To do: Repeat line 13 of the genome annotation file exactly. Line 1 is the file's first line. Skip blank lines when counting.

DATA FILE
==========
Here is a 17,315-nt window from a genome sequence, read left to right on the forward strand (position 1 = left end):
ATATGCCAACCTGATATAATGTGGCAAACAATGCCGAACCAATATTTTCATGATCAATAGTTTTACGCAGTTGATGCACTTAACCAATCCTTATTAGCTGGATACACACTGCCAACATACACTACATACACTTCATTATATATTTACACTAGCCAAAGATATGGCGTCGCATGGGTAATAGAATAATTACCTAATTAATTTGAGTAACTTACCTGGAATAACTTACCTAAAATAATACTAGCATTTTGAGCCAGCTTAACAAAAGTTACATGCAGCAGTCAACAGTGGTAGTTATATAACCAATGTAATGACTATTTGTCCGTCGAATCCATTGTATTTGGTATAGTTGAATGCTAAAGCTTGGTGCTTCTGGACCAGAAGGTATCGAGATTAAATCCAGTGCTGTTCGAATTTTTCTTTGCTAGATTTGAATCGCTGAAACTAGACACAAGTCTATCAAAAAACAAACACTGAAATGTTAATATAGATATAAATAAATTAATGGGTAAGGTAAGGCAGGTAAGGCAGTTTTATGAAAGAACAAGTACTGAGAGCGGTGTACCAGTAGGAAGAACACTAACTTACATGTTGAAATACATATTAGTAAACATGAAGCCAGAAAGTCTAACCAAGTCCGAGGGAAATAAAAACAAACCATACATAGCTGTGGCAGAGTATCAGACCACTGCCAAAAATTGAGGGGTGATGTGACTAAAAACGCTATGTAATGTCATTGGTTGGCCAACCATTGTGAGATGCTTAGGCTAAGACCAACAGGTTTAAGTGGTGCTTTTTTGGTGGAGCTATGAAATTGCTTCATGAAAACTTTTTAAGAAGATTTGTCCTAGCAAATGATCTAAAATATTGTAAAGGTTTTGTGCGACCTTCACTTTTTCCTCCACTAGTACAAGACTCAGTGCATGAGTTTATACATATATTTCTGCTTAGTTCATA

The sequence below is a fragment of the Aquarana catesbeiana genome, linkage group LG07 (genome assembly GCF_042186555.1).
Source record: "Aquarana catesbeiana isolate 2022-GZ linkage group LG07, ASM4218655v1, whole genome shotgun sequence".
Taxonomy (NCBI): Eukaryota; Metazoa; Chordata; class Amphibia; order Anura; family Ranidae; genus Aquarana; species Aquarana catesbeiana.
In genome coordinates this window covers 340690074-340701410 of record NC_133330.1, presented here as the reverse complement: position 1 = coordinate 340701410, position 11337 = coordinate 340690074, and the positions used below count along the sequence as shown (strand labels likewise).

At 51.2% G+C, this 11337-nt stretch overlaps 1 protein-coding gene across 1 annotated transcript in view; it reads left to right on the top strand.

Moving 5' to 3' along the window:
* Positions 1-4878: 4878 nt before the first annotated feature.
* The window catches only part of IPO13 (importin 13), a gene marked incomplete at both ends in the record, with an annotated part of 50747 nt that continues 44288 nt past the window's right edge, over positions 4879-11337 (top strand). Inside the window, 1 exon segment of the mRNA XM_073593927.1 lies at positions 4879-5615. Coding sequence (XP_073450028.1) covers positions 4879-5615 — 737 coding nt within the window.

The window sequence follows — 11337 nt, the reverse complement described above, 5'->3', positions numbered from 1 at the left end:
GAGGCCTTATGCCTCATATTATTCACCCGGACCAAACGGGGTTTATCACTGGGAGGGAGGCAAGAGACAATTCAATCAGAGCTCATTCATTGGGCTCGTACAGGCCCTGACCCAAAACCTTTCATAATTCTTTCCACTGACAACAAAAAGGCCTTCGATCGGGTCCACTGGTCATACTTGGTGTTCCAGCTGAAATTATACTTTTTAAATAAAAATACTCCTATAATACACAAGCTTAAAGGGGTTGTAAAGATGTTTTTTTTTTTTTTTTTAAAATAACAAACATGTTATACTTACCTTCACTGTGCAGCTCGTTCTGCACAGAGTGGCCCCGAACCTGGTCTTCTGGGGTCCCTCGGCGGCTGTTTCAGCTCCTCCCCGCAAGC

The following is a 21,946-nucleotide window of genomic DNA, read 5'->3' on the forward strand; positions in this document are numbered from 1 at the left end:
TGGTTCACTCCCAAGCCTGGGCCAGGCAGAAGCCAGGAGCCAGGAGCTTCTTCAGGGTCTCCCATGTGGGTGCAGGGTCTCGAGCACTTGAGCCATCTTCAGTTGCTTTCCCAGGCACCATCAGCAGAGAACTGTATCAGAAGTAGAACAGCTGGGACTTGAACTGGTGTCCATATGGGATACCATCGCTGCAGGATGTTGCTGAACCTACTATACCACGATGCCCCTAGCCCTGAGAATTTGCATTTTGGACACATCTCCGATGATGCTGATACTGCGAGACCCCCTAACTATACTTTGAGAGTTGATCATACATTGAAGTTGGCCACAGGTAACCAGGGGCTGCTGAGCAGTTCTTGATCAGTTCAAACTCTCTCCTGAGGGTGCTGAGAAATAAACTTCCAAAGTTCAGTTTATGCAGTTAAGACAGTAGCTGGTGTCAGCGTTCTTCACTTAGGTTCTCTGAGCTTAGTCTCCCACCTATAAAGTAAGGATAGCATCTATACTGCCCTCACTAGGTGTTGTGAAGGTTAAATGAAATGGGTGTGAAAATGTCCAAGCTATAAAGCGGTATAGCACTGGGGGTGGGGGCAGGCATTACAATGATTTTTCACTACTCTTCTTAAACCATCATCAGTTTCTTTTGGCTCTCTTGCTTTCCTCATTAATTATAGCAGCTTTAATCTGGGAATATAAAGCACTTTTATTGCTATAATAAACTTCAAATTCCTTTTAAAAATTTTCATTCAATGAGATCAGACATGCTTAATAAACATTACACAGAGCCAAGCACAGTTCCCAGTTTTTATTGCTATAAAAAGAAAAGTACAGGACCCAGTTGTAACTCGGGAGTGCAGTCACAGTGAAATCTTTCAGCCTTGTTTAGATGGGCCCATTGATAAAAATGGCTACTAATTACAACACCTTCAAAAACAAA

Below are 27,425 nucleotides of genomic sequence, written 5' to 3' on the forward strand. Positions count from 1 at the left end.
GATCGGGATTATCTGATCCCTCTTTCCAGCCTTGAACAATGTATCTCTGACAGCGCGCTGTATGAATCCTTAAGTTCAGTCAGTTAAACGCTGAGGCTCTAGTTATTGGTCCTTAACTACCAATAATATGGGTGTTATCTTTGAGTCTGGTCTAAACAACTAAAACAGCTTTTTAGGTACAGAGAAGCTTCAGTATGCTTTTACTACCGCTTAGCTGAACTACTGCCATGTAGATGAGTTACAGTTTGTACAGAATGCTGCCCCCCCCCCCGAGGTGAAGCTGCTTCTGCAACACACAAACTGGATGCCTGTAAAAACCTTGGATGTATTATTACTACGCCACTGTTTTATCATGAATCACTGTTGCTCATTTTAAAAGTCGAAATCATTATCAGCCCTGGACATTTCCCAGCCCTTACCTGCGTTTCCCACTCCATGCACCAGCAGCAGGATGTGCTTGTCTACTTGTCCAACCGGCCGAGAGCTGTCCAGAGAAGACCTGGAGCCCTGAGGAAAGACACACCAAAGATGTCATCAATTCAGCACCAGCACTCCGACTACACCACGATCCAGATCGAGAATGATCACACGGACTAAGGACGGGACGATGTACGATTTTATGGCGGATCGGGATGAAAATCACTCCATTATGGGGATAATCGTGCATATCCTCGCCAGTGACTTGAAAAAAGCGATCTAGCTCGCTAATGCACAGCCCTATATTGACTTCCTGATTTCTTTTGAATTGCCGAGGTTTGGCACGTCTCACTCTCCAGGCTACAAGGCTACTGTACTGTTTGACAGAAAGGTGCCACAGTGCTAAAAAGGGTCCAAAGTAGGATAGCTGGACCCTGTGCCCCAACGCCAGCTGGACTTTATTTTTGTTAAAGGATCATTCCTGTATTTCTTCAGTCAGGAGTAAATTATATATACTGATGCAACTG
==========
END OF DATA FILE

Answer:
The following is a 21,946-nucleotide window of genomic DNA, read 5'->3' on the forward strand; positions in this document are numbered from 1 at the left end: